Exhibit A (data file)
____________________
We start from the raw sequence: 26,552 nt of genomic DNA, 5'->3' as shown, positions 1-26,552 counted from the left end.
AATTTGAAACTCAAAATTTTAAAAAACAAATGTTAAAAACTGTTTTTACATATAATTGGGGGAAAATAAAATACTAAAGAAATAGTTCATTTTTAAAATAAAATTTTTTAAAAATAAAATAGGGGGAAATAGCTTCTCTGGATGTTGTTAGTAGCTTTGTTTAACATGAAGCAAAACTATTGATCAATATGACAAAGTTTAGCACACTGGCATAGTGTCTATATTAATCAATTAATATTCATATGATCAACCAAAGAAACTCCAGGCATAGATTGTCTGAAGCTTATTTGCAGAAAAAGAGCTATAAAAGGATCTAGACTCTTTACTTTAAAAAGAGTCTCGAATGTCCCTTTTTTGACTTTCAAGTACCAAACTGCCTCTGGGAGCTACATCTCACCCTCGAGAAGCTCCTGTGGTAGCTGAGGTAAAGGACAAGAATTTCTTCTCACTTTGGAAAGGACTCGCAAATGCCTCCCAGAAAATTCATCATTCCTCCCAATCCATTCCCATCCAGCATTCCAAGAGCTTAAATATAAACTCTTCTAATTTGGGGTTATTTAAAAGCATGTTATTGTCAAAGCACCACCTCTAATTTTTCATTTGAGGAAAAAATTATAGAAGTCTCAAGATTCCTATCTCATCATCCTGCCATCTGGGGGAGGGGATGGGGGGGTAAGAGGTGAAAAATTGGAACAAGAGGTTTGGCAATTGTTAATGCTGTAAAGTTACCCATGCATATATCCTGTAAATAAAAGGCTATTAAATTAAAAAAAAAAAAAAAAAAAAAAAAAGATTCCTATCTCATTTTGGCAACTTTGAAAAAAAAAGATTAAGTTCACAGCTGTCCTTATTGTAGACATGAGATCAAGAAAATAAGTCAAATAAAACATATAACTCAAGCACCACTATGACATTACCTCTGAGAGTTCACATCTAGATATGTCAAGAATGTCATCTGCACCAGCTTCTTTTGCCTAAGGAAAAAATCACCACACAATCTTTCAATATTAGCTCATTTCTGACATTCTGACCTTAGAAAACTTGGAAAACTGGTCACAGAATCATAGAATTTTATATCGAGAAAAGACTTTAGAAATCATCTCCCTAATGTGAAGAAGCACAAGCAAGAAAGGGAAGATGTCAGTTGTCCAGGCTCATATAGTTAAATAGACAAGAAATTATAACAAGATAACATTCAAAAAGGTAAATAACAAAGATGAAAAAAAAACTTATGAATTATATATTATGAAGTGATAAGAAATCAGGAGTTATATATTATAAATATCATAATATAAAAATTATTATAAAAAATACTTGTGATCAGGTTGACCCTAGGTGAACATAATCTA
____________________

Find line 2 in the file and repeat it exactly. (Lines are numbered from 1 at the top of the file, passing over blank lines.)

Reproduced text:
AATTTGAAACTCAAAATTTTAAAAAACAAATGTTAAAAACTGTTTTTACATATAATTGGGGGAAAATAAAATACTAAAGAAATAGTTCATTTTTAAAATAAAATTTTTTAAAAATAAAATAGGGGGAAATAGCTTCTCTGGATGTTGTTAGTAGCTTTGTTTAACATGAAGCAAAACTATTGATCAATATGACAAAGTTTAGCACACTGGCATAGTGTCTATATTAATCAATTAATATTCATATGATCAACCAAAGAAACTCCAGGCATAGATTGTCTGAAGCTTATTTGCAGAAAAAGAGCTATAAAAGGATCTAGACTCTTTACTTTAAAAAGAGTCTCGAATGTCCCTTTTTTGACTTTCAAGTACCAAACTGCCTCTGGGAGCTACATCTCACCCTCGAGAAGCTCCTGTGGTAGCTGAGGTAAAGGACAAGAATTTCTTCTCACTTTGGAAAGGACTCGCAAATGCCTCCCAGAAAATTCATCATTCCTCCCAATCCATTCCCATCCAGCATTCCAAGAGCTTAAATATAAACTCTTCTAATTTGGGGTTATTTAAAAGCATGTTATTGTCAAAGCACCACCTCTAATTTTTCATTTGAGGAAAAAATTATAGAAGTCTCAAGATTCCTATCTCATCATCCTGCCATCTGGGGGAGGGGATGGGGGGGTAAGAGGTGAAAAATTGGAACAAGAGGTTTGGCAATTGTTAATGCTGTAAAGTTACCCATGCATATATCCTGTAAATAAAAGGCTATTAAATTAAAAAAAAAAAAAAAAAAAAAAAAAGATTCCTATCTCATTTTGGCAACTTTGAAAAAAAAAGATTAAGTTCACAGCTGTCCTTATTGTAGACATGAGATCAAGAAAATAAGTCAAATAAAACATATAACTCAAGCACCACTATGACATTACCTCTGAGAGTTCACATCTAGATATGTCAAGAATGTCATCTGCACCAGCTTCTTTTGCCTAAGGAAAAAATCACCACACAATCTTTCAATATTAGCTCATTTCTGACATTCTGACCTTAGAAAACTTGGAAAACTGGTCACAGAATCATAGAATTTTATATCGAGAAAAGACTTTAGAAATCATCTCCCTAATGTGAAGAAGCACAAGCAAGAAAGGGAAGATGTCAGTTGTCCAGGCTCATATAGTTAAATAGACAAGAAATTATAACAAGATAACATTCAAAAAGGTAAATAACAAAGATGAAAAAAAAACTTATGAATTATATATTATGAAGTGATAAGAAATCAGGAGTTATATATTATAAATATCATAATATAAAAATTATTATAAAAAATACTTGTGATCAGGTTGACCCTAGGTGAACATAATCTA